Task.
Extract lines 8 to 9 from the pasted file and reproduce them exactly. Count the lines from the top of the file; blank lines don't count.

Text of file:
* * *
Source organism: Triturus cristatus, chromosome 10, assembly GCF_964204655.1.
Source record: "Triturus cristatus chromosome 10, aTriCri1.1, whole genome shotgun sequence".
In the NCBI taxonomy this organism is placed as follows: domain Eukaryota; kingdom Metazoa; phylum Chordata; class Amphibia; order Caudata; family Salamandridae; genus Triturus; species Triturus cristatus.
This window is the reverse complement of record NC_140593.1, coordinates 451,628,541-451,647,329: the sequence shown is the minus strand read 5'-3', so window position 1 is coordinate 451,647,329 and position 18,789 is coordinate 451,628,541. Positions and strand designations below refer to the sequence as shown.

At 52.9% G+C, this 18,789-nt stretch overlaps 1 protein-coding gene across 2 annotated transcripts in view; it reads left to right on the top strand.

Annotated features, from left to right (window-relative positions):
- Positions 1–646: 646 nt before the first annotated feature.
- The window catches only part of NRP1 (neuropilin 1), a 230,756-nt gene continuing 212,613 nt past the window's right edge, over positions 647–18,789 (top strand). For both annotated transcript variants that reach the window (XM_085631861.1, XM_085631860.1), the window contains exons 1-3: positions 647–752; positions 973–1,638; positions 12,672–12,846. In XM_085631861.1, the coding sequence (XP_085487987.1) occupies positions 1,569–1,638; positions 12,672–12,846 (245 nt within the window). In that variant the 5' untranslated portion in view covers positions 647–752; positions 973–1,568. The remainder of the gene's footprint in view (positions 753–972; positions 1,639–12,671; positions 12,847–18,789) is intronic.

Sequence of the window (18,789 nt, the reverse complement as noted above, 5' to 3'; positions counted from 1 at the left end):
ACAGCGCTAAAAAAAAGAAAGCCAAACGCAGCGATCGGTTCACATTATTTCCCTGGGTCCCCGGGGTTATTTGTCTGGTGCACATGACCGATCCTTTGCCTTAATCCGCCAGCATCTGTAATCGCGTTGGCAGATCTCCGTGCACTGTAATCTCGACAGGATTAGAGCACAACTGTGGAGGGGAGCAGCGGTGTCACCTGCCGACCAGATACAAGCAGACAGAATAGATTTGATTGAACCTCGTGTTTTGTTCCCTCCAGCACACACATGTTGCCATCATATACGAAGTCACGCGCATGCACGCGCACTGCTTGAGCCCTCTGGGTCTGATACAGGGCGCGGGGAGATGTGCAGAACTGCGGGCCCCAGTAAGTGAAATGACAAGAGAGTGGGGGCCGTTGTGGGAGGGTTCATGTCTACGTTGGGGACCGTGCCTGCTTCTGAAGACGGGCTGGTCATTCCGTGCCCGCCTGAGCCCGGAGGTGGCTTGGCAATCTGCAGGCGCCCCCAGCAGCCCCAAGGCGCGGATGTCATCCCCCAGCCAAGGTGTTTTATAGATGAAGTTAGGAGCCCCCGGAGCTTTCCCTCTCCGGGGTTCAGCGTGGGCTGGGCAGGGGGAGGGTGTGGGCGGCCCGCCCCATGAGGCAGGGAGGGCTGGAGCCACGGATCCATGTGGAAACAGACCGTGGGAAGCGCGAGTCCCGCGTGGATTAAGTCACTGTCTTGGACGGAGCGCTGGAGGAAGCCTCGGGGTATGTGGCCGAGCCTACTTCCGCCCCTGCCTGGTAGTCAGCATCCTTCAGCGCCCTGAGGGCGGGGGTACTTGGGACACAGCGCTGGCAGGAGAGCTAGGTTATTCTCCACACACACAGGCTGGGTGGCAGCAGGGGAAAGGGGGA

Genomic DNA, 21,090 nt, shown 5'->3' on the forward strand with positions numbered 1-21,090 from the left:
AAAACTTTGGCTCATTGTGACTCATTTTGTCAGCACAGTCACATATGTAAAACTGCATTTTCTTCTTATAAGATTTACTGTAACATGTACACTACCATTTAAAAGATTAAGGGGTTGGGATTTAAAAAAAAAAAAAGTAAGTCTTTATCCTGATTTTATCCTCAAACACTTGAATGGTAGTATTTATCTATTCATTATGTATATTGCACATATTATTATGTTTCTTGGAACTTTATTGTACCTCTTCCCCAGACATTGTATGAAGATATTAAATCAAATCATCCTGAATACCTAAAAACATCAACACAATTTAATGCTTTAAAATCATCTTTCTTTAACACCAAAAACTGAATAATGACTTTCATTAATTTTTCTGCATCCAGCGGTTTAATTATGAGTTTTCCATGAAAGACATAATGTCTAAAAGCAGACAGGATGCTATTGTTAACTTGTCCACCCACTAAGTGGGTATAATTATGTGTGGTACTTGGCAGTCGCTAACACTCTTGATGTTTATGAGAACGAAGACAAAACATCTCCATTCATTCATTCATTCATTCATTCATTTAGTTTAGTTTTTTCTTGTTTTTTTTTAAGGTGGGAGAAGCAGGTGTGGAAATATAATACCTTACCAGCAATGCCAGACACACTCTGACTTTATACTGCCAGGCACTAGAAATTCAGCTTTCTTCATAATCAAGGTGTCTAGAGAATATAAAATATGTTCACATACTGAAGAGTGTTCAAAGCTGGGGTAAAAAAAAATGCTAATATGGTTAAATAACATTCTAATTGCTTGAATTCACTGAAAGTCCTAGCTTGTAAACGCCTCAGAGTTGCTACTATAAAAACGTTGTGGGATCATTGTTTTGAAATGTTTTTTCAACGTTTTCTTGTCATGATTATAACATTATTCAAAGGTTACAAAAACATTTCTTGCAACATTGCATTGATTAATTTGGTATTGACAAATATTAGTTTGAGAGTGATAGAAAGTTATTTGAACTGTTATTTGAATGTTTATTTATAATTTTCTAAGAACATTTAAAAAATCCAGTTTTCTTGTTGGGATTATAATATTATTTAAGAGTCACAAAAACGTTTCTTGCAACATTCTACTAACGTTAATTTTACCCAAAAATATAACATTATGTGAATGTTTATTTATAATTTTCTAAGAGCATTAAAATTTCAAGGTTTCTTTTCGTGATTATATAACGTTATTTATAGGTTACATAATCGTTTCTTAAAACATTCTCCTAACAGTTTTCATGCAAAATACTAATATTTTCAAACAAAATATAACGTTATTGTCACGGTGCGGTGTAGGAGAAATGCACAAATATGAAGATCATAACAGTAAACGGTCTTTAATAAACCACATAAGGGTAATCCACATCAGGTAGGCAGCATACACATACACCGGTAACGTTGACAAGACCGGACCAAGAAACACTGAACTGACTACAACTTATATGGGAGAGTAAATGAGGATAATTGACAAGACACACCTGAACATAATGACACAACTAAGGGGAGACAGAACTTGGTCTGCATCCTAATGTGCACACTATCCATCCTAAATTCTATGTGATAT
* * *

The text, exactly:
- The window catches only part of NRP1 (neuropilin 1), a 230,756-nt gene continuing 212,613 nt past the window's right edge, over positions 647–18,789 (top strand). For both annotated transcript variants that reach the window (XM_085631861.1, XM_085631860.1), the window contains exons 1-3: positions 647–752; positions 973–1,638; positions 12,672–12,846. In XM_085631861.1, the coding sequence (XP_085487987.1) occupies positions 1,569–1,638; positions 12,672–12,846 (245 nt within the window). In that variant the 5' untranslated portion in view covers positions 647–752; positions 973–1,568. The remainder of the gene's footprint in view (positions 753–972; positions 1,639–12,671; positions 12,847–18,789) is intronic.

Sequence of the window (18,789 nt, the reverse complement as noted above, 5' to 3'; positions counted from 1 at the left end):